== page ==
Remembering Dr. Martin Luther King Jr.

I always feel reluctant about commemorating the dates of assassinations. I worry that, when we do that, we might divert attention from the person’s life and feed morbid obsessions with death.

That said, we remember April 4, 1968 as the day Dr. Martin Luther King Jr. was assassinated. It is important to look back at that time and consider the projects Dr. King was working on when he was violently taken from the country that needed him so badly.

Dr. King died in Memphis, Tennessee while supporting a strike by sanitation workers. He was also preparing the Poor People’s Campaign, a series of demonstrations and direct actions in Washington D.C. aimed at a better economic deal for impoverished Americans.

The campaign went ahead without Dr. King in May, 1968. It was a brave effort, headed by Reverend Ralph Abernathy, but it didn’t transform American thinking about economic injustice or racial injustice. I think that’s America’s fault rather than the fault of the campaign’s supporters.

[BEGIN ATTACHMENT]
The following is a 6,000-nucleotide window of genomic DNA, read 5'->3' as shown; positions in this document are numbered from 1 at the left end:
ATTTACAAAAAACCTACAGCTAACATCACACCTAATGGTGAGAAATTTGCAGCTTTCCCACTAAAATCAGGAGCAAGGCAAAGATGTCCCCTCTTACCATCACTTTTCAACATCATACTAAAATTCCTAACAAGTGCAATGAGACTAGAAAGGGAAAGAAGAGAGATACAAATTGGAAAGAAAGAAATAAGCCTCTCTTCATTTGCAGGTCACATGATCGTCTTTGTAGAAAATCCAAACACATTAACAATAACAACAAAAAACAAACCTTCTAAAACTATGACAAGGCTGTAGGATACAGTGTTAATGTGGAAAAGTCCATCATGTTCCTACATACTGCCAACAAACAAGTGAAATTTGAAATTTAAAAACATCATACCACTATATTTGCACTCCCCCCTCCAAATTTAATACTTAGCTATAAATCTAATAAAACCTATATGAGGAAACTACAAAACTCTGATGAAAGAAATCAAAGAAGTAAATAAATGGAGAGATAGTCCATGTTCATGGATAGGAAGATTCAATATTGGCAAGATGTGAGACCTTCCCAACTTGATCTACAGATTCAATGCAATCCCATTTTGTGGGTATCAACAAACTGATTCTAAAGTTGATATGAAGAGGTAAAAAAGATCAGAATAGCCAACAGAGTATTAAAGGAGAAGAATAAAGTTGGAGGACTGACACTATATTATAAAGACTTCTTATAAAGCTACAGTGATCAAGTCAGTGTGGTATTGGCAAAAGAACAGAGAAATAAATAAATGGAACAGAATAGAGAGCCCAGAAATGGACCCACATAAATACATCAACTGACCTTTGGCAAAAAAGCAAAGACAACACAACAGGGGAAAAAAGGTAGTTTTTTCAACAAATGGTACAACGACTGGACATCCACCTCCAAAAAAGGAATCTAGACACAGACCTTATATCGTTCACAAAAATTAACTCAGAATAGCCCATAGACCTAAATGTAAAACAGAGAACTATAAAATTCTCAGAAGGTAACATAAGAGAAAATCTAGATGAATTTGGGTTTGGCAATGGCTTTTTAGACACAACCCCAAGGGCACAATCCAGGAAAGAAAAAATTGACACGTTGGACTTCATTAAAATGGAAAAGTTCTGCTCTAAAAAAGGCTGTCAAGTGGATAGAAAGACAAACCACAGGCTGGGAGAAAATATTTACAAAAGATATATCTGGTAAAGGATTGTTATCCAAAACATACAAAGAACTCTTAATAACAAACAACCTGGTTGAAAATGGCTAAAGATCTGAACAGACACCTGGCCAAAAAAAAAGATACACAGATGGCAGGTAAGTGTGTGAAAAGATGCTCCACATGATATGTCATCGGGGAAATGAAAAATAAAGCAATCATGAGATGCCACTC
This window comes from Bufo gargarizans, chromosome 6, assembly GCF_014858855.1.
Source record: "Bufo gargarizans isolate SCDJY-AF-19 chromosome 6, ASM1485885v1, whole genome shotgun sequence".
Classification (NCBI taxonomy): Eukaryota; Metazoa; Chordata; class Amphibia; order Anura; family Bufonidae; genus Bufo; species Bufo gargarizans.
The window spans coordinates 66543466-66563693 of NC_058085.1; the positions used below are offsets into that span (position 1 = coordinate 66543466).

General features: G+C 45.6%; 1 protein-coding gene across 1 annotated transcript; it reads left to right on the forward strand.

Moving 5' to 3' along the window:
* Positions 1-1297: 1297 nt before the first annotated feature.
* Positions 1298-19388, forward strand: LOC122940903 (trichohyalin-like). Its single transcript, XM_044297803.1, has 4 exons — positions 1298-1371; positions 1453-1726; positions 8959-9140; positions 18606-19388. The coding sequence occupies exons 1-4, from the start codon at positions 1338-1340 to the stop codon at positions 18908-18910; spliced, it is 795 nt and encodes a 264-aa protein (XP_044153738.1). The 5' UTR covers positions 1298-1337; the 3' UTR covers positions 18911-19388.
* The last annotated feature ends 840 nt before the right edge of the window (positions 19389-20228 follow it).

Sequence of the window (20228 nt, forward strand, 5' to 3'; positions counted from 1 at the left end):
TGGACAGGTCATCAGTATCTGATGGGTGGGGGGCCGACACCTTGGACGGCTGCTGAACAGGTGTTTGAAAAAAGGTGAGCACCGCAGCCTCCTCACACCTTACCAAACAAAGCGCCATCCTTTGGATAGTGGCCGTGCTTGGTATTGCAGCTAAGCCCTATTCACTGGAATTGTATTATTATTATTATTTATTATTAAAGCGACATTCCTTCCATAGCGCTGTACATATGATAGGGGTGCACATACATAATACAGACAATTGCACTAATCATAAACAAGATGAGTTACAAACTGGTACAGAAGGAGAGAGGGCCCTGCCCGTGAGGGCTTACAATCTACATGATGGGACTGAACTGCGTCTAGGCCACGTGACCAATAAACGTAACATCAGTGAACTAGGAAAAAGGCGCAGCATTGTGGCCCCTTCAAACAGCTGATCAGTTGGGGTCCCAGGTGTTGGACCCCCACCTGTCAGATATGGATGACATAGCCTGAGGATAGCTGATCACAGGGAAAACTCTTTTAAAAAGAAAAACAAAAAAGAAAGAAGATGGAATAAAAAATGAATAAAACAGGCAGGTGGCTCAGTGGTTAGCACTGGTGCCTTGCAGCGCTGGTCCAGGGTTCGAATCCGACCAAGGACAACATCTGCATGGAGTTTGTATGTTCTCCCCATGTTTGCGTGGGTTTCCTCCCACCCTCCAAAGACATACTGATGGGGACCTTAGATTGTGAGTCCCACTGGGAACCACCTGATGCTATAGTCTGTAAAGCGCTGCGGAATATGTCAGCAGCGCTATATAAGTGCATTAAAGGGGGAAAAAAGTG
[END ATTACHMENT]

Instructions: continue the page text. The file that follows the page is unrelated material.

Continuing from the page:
Many of those who claim to celebrate Dr. King’s life disregard such vital aspects of his activism. In 2004, I interviewed Dr. C.T. Vivian, a close ally of Dr. King’s and long-time member of the executive of the Southern Christian Leadership Conference. He was quick to point out that Dr. King’s work for social justice has been ignored in recent years. “They want to forget” he said. I’ll never forget the intensity with which he said it.

Here is information about the Poor People’s Campaign from American RadioWorks, with powerful audio clips from Dr. King’s speeches on the subject. Dr. King knew that different forms of injustice are linked. I wish America knew that.

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